WEEKLY WHAT’S UP 10-3-14

. October 3, 2014.

You need some entertainment that’ll get right in your face! Look, you’ve been online all day, “liking” status updates and sending emails, it’s so cold and impersonal. 

“Personally,” says singer/performer Katie Corr, “I feel that people are ready for a Vaudeville revival.” 

You need something with lots of heart, lots of soul and lots of energy, something with quirky characters, charming musical numbers, and, above all, engagement. “When you come to our Vaudeville show,” says Corr, “you feel like you’re entering into secret part of history that may have been forgotten, but not lost.”

Vaudeville remains thanks to the passionate preservation of the talented troupe of performers making up The Lil’ Darlins, a versatile Lansing-based entertainment outfit who put on a fast paced comedic variety show spiced with fire-eaters, hula-hoop artists, magicians, music, jugglers and sword-swallowers.  

Attending a live performance of TheLil’ Darlins can evoke a special, inclusive feeling, says Corr, who founded the troupe with her husband, Benny, back in 2009. “I think people want to experience life and not just observe it.” 

When Corr reveals to people that she directs a Vaudeville show, they often don’t know what she’s even talking about. “Which I’m OK with,” she says, “because it gives me an opportunity to talk about a subject I absolutely love and, at the same time, give a brief history lesson to total strangers.”

Corr reminds us that Vaudeville was America’s most popular form of entertainment through the late 19th and early 20th century, right through the thick of America’s major “Melting Pot” days, before radio or “talkies” started their predominance of entertainment. 

Benny and Katy have known each other since childhood, becoming best friends in high school, with both being heavily involved in the theatre. They were consistently writing or working on some kind of project together. They both fell in love with an old book of Vaudeville sketches in their director’s office and finally realized how much of an affinity they both shared for the art form and the era.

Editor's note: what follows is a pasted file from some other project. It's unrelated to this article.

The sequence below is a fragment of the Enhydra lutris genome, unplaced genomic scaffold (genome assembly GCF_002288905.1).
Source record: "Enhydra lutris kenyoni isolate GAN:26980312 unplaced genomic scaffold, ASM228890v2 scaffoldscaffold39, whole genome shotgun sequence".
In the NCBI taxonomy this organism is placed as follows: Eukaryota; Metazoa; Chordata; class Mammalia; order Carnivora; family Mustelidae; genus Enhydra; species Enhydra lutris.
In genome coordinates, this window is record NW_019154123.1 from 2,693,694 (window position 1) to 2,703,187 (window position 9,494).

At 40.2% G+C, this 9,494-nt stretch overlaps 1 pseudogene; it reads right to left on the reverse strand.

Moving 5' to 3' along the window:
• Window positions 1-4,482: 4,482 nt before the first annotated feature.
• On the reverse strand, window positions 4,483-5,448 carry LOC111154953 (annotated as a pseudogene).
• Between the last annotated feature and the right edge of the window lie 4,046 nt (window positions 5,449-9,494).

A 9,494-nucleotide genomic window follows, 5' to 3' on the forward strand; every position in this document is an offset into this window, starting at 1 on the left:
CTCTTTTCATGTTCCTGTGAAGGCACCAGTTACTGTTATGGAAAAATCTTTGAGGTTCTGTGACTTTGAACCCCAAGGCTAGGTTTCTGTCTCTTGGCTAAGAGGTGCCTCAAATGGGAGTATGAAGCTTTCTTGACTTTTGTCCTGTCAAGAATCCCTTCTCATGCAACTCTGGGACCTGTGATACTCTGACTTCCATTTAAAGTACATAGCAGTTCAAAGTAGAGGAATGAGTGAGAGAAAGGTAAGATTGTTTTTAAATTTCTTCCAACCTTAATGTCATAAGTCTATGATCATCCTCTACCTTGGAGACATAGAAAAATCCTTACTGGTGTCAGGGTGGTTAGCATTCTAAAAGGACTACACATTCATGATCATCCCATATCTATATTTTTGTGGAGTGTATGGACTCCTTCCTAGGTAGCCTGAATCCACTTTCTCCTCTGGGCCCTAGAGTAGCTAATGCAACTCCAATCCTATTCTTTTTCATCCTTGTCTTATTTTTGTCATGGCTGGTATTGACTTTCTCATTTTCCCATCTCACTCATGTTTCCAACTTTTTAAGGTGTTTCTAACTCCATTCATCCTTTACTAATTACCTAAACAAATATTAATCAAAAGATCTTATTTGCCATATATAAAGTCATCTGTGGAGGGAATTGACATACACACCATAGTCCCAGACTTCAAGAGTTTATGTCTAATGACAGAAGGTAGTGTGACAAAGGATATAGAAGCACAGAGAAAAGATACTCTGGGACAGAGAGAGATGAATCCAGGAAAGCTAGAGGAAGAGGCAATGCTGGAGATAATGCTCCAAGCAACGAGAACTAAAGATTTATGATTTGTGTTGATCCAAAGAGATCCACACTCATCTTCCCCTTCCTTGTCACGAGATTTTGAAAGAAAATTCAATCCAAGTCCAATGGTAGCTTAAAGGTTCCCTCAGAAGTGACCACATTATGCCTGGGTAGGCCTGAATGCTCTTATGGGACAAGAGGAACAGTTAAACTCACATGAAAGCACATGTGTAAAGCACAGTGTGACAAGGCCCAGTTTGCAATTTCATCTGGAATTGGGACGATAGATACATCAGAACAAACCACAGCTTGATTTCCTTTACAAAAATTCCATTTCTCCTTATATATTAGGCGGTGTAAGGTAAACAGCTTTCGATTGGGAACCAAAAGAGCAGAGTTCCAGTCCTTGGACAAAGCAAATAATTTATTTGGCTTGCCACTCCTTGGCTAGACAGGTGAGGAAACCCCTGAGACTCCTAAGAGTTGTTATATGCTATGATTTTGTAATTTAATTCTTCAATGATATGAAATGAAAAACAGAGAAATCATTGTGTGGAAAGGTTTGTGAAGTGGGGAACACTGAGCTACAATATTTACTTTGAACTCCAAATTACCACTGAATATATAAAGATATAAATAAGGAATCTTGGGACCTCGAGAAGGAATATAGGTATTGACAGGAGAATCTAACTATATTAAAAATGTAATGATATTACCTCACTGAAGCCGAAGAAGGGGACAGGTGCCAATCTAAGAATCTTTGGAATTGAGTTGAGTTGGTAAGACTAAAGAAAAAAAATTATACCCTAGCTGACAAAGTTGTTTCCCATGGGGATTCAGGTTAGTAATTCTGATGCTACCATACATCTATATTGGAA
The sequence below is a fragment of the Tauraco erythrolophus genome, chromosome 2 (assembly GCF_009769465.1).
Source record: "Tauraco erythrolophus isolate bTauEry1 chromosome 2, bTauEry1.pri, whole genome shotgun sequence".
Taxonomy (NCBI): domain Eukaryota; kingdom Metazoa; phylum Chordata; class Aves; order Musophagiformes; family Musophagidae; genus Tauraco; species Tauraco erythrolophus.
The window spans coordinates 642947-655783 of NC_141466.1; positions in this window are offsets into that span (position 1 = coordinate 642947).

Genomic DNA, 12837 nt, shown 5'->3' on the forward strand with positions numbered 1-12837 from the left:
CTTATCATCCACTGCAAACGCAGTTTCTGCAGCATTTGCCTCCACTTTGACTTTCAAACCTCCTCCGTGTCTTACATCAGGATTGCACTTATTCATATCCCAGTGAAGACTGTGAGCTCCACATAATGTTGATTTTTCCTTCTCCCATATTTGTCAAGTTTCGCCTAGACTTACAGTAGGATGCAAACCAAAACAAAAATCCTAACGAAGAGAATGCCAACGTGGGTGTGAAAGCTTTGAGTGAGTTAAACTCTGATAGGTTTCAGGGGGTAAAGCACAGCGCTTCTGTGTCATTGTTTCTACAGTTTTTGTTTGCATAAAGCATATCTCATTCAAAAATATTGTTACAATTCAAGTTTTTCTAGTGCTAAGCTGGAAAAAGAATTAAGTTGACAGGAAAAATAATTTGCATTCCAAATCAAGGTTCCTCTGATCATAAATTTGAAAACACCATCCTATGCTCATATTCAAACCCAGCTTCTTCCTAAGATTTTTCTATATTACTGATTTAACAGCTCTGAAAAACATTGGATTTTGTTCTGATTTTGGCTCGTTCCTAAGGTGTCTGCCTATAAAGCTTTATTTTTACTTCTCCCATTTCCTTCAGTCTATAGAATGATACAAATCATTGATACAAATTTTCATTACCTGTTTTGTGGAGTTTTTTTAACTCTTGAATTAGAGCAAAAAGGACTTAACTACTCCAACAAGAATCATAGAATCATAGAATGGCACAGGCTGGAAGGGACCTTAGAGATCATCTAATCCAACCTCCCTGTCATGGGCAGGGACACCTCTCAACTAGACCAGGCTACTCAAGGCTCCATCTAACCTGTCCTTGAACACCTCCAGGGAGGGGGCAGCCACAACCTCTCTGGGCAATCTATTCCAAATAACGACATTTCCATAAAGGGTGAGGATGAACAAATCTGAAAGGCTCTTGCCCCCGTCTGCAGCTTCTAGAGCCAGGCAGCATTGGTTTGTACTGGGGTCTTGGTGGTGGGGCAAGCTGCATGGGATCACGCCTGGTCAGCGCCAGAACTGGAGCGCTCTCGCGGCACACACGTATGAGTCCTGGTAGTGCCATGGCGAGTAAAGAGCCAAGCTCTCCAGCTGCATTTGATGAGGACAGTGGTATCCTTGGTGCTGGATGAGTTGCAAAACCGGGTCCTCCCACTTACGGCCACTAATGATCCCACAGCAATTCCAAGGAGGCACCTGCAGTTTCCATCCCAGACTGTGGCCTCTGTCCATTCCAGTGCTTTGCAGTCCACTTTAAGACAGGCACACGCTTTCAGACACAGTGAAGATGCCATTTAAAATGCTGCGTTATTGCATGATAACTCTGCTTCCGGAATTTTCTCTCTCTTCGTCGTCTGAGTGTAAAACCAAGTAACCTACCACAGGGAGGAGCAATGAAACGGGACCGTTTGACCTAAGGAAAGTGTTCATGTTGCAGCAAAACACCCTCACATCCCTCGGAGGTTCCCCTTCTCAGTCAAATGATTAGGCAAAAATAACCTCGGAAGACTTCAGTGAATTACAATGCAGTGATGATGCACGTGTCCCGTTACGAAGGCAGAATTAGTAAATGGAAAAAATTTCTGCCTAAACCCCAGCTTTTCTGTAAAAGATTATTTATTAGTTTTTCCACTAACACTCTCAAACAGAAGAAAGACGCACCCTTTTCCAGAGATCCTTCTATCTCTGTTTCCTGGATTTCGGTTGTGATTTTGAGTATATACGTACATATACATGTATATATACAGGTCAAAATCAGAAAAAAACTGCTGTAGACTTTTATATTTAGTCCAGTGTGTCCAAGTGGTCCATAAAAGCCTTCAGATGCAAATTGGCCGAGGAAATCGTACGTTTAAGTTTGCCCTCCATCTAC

“I just loved the idea of putting on a production that has the sole goal of entertaining people.  Nothing more.  No lesson to be taught. Just an opportunity for people to forget about their lives and troubles for an hour or two and have a constant string of entertaining acts thrown in their faces one after the other.”

The cast of performers sing and dance to the music of a full band of musicians, called Heartland Klezmorim. The band and the performers collaborate impressively to arrange an eclectic and entertaining assemblage of parodies, sketches and comedic songs. 

What Corr enjoys most about The Lil Darlins show is that it starts with a blank canvas, upon which ANYTHING can be painted. 

Says Corr: “I can tell my cast anything: "Ok, Laura I want you to write lyrics to In the Hall of the Mountain King, but I want the lyrics to be about love gone awry" or "Oh, David I need you to compose the music for this and I'm going to have fire eaters performing 10 feet away from you during it while Laura sings dressed as a Viking warrior"…it gets done.  The show is constantly evolving and I come up against very little resistance from this amazing group of performers. “ 

The one thing The Lil Darlins hear more than anything else after a show: "There is nothing like this happening out there!”

There should be. 

The Lil’ Darlins Vaudeville perform this Saturday at The Blind Pig, 208 N. First St, Ann Arbor (blindpigmusic.com / 734-996-8555) 
Doors open at 9:30 pm ($10 / $13 for 18-21). For more information: https://www.lildarlinsvaudeville.com/

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